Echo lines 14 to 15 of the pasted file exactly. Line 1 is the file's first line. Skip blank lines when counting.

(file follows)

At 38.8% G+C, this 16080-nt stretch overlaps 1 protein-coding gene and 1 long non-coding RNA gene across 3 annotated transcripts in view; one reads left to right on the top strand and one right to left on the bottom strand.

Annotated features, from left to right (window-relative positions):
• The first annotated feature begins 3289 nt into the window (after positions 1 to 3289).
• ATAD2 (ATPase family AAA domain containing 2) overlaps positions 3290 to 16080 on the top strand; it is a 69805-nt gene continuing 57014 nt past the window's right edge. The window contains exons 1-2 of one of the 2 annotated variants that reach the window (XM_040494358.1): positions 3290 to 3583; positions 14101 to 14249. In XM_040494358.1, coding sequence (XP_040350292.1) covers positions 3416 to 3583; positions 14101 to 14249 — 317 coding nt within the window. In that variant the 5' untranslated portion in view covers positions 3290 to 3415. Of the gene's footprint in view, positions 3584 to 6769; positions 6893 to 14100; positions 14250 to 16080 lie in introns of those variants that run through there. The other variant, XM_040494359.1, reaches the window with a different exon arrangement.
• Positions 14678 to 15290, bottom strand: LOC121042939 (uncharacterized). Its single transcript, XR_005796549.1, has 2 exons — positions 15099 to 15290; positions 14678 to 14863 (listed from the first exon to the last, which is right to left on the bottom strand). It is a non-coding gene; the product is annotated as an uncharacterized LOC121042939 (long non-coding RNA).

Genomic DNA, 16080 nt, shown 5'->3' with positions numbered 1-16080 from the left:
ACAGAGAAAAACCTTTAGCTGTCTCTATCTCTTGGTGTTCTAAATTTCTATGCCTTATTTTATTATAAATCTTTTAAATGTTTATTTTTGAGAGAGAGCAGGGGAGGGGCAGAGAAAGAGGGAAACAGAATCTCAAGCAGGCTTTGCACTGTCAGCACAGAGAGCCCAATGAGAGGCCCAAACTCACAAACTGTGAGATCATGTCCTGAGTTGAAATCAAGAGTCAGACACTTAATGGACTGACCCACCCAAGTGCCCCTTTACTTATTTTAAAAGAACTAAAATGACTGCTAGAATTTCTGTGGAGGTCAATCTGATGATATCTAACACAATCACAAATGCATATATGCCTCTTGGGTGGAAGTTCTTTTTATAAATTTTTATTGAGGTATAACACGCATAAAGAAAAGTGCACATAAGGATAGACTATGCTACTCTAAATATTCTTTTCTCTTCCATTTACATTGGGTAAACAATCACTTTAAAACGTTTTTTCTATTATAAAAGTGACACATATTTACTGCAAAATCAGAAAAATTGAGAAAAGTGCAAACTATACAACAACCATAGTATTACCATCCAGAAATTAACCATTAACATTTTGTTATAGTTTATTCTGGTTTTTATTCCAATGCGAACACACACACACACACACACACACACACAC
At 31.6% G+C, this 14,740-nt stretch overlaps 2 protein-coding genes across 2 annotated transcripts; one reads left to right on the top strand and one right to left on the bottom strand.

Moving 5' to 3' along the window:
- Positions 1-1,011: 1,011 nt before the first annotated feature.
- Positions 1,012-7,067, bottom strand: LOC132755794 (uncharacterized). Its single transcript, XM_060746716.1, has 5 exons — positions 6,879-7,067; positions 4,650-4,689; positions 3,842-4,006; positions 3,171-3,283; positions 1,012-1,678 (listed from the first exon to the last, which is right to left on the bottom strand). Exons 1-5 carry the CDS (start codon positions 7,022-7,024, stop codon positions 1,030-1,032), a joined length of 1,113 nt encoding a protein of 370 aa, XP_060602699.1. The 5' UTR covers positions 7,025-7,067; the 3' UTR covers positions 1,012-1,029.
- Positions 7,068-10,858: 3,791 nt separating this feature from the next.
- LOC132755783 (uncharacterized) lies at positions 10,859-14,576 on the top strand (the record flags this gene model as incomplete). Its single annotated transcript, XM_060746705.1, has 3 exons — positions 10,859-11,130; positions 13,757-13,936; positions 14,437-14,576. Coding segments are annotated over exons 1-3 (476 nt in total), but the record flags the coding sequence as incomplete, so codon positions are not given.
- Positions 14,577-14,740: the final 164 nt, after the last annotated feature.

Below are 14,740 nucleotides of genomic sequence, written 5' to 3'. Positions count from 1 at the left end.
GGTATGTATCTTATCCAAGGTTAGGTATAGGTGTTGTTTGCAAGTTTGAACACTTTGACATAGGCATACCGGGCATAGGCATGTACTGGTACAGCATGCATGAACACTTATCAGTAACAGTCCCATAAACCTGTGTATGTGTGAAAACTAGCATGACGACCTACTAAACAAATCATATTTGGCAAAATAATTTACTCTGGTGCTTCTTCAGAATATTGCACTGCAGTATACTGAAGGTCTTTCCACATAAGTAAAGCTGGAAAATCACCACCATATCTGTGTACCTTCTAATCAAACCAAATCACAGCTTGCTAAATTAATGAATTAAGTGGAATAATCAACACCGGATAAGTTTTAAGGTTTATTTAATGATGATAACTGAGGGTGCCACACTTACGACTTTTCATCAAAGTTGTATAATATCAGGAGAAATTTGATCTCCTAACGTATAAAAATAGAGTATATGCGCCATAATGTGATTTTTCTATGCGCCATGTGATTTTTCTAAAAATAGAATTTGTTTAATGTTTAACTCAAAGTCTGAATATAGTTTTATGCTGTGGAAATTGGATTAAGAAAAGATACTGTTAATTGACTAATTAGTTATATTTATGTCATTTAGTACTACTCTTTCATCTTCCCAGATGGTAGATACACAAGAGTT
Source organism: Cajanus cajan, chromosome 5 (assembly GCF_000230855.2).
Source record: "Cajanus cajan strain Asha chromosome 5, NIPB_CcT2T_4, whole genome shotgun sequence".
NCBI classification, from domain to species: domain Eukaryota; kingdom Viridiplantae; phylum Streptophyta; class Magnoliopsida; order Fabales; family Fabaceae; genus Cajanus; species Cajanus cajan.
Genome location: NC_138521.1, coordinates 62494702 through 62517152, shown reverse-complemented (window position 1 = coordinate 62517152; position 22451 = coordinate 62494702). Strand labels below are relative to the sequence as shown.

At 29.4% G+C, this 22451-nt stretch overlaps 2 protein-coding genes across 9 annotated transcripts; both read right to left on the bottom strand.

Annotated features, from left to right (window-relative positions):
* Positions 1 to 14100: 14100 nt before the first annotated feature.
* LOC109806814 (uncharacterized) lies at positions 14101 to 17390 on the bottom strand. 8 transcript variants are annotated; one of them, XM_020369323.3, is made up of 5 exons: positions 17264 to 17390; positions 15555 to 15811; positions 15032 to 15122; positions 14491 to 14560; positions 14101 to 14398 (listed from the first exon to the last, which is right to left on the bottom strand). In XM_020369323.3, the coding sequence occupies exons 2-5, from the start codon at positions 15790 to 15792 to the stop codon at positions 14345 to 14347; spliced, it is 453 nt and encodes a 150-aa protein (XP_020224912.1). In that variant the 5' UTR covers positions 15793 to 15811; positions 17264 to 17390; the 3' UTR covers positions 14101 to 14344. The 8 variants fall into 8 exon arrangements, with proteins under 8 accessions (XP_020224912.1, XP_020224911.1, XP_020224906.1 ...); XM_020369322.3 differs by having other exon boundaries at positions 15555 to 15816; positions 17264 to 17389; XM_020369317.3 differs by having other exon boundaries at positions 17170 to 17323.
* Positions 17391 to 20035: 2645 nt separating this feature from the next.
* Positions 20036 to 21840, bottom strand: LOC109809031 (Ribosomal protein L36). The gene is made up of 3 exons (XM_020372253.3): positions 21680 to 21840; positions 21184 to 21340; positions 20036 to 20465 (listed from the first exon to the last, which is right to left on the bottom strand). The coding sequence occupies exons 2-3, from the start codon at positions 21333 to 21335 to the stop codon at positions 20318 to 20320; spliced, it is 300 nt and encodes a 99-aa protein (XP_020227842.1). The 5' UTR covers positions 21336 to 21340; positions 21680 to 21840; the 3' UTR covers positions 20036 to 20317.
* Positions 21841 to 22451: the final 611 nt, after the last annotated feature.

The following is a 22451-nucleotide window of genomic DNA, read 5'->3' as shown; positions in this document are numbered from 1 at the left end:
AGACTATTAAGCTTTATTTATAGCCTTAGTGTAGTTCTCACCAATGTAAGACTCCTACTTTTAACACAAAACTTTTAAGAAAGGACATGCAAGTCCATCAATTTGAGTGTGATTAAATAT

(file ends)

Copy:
- Positions 14,577-14,740: the final 164 nt, after the last annotated feature.

Below are 14,740 nucleotides of genomic sequence, written 5' to 3'. Positions count from 1 at the left end.